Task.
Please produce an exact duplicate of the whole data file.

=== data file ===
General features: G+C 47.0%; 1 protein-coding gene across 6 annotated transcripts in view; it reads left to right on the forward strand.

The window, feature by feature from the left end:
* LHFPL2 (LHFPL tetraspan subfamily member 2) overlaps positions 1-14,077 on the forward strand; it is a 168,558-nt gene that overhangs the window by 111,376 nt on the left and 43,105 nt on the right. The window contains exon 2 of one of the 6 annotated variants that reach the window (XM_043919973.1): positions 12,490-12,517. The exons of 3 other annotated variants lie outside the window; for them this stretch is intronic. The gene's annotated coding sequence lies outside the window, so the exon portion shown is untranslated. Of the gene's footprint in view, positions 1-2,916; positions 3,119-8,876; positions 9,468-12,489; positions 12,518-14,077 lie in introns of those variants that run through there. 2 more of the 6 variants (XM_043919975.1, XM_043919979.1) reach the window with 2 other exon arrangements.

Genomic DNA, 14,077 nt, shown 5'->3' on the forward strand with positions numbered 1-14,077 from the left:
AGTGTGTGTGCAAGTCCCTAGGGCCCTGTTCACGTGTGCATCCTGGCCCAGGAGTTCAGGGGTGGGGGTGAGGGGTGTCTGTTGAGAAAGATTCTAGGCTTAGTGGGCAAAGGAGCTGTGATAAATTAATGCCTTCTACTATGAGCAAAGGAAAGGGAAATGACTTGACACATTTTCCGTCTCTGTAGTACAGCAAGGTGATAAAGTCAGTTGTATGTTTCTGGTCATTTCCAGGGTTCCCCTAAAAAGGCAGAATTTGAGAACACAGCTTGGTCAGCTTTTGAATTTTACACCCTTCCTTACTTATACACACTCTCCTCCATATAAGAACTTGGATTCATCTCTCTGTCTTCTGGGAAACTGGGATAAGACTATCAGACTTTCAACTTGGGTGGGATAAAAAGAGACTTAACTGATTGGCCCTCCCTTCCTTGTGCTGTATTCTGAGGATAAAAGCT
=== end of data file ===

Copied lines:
General features: G+C 47.0%; 1 protein-coding gene across 6 annotated transcripts in view; it reads left to right on the forward strand.

The window, feature by feature from the left end:
* LHFPL2 (LHFPL tetraspan subfamily member 2) overlaps positions 1-14,077 on the forward strand; it is a 168,558-nt gene that overhangs the window by 111,376 nt on the left and 43,105 nt on the right. The window contains exon 2 of one of the 6 annotated variants that reach the window (XM_043919973.1): positions 12,490-12,517. The exons of 3 other annotated variants lie outside the window; for them this stretch is intronic. The gene's annotated coding sequence lies outside the window, so the exon portion shown is untranslated. Of the gene's footprint in view, positions 1-2,916; positions 3,119-8,876; positions 9,468-12,489; positions 12,518-14,077 lie in introns of those variants that run through there. 2 more of the 6 variants (XM_043919975.1, XM_043919979.1) reach the window with 2 other exon arrangements.

Genomic DNA, 14,077 nt, shown 5'->3' on the forward strand with positions numbered 1-14,077 from the left:
AGTGTGTGTGCAAGTCCCTAGGGCCCTGTTCACGTGTGCATCCTGGCCCAGGAGTTCAGGGGTGGGGGTGAGGGGTGTCTGTTGAGAAAGATTCTAGGCTTAGTGGGCAAAGGAGCTGTGATAAATTAATGCCTTCTACTATGAGCAAAGGAAAGGGAAATGACTTGACACATTTTCCGTCTCTGTAGTACAGCAAGGTGATAAAGTCAGTTGTATGTTTCTGGTCATTTCCAGGGTTCCCCTAAAAAGGCAGAATTTGAGAACACAGCTTGGTCAGCTTTTGAATTTTACACCCTTCCTTACTTATACACACTCTCCTCCATATAAGAACTTGGATTCATCTCTCTGTCTTCTGGGAAACTGGGATAAGACTATCAGACTTTCAACTTGGGTGGGATAAAAAGAGACTTAACTGATTGGCCCTCCCTTCCTTGTGCTGTATTCTGAGGATAAAAGCT